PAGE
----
Moody’s retirement comes as Pasadena Police Commander Jason Clawson will take the reigns of the police department when he rotates into the police chief position on Monday.

Clawson will remain in the top spot until a new chief is hired by the city.

The position became vacant earlier this year, when Chief John Perez retired after more than 30 years with the department. 

At that time, City Manager Cynthia Kurtz announced that Moody and Clawson would each rotate into the position. The move brought criticism from some members of the community.

Clawson recently served as the department’s press information officer where he directed and coordinated the activities within the Office of the Police Chief; audits and inspections; and the on-going review of policy and procedures.

Clawson is a veteran of the U.S. Navy and has 30 years of experience in municipal law enforcement operations.

He has worked many ranks across various divisions to include Patrol Operations and Investigations. Clawson also led a Safe Streets Task Force while assigned as a Task Force Supervisor with the Federal Bureau of Investigation, focusing on the transnational gang problem. Clawson has coordinated jurisdictional Mutual Aid, Critical Incident Response Team operations, and focused on problem locations through community policing efforts in high crime zones.

He served as the Project Director of a $2.5 million dollar grant from the Bureau of State and Community Corrections focusing on reintegration efforts of previously incarcerated community members returning to society. Clawson has participated in the development of goals, objectives, and key performance indicators for assigned divisional functions as well developing and administering divisional budgets, to include homeless and mental health initiatives, procurement of technology, and investigations.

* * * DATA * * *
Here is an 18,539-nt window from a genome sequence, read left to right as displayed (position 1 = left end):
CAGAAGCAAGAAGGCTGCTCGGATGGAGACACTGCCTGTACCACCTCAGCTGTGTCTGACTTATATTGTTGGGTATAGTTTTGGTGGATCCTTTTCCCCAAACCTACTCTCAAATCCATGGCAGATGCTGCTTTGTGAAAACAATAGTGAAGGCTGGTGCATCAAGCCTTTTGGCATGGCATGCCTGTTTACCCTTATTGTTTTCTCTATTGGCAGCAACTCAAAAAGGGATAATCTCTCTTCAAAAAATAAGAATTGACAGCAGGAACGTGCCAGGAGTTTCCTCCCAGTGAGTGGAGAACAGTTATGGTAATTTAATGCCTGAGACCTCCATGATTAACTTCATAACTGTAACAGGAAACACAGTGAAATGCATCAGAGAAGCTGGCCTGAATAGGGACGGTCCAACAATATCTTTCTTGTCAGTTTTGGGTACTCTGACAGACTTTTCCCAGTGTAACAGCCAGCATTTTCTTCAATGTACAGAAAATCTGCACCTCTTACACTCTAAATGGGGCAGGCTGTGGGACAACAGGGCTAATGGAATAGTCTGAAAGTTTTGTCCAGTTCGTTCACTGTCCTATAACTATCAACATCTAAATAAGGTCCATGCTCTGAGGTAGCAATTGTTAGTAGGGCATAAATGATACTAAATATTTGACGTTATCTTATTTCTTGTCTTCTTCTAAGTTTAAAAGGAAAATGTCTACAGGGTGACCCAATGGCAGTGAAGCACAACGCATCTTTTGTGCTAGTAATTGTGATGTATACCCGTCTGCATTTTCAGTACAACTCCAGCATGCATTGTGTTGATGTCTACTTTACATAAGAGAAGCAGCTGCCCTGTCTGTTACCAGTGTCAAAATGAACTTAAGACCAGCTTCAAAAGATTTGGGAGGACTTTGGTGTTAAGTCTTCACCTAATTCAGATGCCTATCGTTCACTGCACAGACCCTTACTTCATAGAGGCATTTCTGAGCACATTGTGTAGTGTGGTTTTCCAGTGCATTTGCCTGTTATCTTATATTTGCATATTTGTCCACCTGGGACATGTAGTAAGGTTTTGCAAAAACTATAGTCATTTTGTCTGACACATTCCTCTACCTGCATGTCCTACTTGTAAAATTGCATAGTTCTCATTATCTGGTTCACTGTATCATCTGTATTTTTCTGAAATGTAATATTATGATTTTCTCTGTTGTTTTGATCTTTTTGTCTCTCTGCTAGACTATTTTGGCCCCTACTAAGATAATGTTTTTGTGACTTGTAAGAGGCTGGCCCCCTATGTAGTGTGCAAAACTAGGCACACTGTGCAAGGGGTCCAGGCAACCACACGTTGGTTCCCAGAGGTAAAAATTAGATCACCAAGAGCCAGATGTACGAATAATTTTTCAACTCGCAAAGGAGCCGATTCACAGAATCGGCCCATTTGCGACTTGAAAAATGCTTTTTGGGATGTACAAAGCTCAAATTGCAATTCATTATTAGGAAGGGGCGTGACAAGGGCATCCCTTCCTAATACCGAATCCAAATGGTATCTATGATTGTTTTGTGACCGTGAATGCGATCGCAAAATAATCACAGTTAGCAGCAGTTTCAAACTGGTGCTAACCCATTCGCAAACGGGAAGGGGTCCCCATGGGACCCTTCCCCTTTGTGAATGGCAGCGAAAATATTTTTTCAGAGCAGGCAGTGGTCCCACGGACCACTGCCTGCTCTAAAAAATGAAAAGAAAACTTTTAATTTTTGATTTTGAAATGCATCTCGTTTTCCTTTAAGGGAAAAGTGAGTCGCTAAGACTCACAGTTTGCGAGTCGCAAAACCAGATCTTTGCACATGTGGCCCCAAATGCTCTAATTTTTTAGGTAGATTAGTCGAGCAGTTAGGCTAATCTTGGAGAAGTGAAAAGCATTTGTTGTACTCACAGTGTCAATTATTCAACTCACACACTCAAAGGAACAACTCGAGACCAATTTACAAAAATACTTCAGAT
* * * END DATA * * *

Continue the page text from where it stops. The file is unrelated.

Clawson enters the position as the department undertakes an administrative review of the fatal officer-involved shooting of Anthony McClain.

A Pasadena police officer fatally shot McClain after he fled during a traffic stop in Aug. 2020. 

Police later found a gun at the scene which had McClain’s DNA on it. 

Earlier this month, District Attorney George Gascon cleared the officers of any wrongdoing. 

The administrative review will only probe the officers adherence to police policy.

The new chief will be hired by the next city manager. The City Council is scheduled to hold in-person interviews with candidates for that job in June. 

Clawson and Moody can apply for the permanent position.

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One thought on “Interim Police Chief Moody Announces Retirement as Cmdr. Jason Clawson Prepares to Rotate Into Chief Position

  • The best thing that the city of Pasadena can do for the people of this city, is to hire a new Chief from outside of the department. This department under this leadership and the rank and file has allowed the clear abuse of the residents and vistors. The police department does not hold officers accountable for misconduct and abuse. It is an old boy type school with in the ranks. Officers protecting Officers, and they turn a blind eye to abuse.